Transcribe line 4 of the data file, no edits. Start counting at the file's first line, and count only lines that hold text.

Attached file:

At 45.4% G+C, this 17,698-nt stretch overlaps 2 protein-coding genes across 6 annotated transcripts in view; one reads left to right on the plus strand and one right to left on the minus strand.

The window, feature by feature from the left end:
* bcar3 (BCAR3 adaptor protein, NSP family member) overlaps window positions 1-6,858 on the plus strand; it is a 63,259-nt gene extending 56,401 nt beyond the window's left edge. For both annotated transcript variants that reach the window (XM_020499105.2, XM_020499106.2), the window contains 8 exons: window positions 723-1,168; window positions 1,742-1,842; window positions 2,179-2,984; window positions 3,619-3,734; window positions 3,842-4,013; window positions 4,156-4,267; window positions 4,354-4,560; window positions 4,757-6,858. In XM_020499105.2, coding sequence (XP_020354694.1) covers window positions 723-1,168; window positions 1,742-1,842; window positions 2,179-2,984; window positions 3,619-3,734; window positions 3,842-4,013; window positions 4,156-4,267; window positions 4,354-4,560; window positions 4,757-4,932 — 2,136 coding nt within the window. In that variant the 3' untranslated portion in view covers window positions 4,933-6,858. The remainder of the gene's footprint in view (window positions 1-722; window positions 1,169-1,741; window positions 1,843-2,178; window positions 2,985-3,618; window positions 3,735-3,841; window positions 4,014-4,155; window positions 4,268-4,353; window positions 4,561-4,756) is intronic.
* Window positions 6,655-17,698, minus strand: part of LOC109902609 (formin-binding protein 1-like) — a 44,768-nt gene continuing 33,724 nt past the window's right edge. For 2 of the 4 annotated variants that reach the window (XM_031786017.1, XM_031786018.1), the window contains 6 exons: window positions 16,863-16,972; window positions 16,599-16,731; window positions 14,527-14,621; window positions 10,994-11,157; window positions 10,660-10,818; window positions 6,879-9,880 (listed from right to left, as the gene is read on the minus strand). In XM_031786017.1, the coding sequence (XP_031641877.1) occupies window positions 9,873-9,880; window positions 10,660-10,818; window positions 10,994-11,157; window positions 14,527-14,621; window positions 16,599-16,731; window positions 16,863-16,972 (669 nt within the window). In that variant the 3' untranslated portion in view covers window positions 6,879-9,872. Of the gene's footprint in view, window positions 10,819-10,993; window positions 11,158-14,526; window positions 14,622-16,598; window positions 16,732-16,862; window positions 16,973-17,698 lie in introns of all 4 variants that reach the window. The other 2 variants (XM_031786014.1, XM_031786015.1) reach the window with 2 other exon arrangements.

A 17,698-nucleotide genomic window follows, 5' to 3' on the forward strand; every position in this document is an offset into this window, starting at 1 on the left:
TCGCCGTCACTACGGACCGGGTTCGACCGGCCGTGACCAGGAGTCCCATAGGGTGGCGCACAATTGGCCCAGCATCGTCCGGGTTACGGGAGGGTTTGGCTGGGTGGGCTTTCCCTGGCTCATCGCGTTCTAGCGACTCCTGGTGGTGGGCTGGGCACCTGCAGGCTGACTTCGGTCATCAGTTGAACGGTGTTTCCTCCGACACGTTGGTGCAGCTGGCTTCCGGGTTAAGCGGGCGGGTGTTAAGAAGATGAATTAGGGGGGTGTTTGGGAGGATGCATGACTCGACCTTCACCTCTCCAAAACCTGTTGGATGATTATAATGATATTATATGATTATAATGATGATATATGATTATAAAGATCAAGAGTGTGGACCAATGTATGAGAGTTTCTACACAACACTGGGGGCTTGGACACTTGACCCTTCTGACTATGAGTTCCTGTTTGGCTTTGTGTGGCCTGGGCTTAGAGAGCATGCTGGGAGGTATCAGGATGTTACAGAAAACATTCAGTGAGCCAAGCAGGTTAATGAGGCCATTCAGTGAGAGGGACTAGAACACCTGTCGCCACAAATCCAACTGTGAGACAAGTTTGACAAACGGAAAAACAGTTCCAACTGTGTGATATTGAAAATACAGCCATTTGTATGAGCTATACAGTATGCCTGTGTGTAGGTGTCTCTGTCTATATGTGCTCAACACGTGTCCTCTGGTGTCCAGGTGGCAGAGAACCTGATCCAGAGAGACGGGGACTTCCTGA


* Window positions 6,655-17,698, minus strand: part of LOC109902609 (formin-binding protein 1-like) — a 44,768-nt gene continuing 33,724 nt past the window's right edge. For 2 of the 4 annotated variants that reach the window (XM_031786017.1, XM_031786018.1), the window contains 6 exons: window positions 16,863-16,972; window positions 16,599-16,731; window positions 14,527-14,621; window positions 10,994-11,157; window positions 10,660-10,818; window positions 6,879-9,880 (listed from right to left, as the gene is read on the minus strand). In XM_031786017.1, the coding sequence (XP_031641877.1) occupies window positions 9,873-9,880; window positions 10,660-10,818; window positions 10,994-11,157; window positions 14,527-14,621; window positions 16,599-16,731; window positions 16,863-16,972 (669 nt within the window). In that variant the 3' untranslated portion in view covers window positions 6,879-9,872. Of the gene's footprint in view, window positions 10,819-10,993; window positions 11,158-14,526; window positions 14,622-16,598; window positions 16,732-16,862; window positions 16,973-17,698 lie in introns of all 4 variants that reach the window. The other 2 variants (XM_031786014.1, XM_031786015.1) reach the window with 2 other exon arrangements.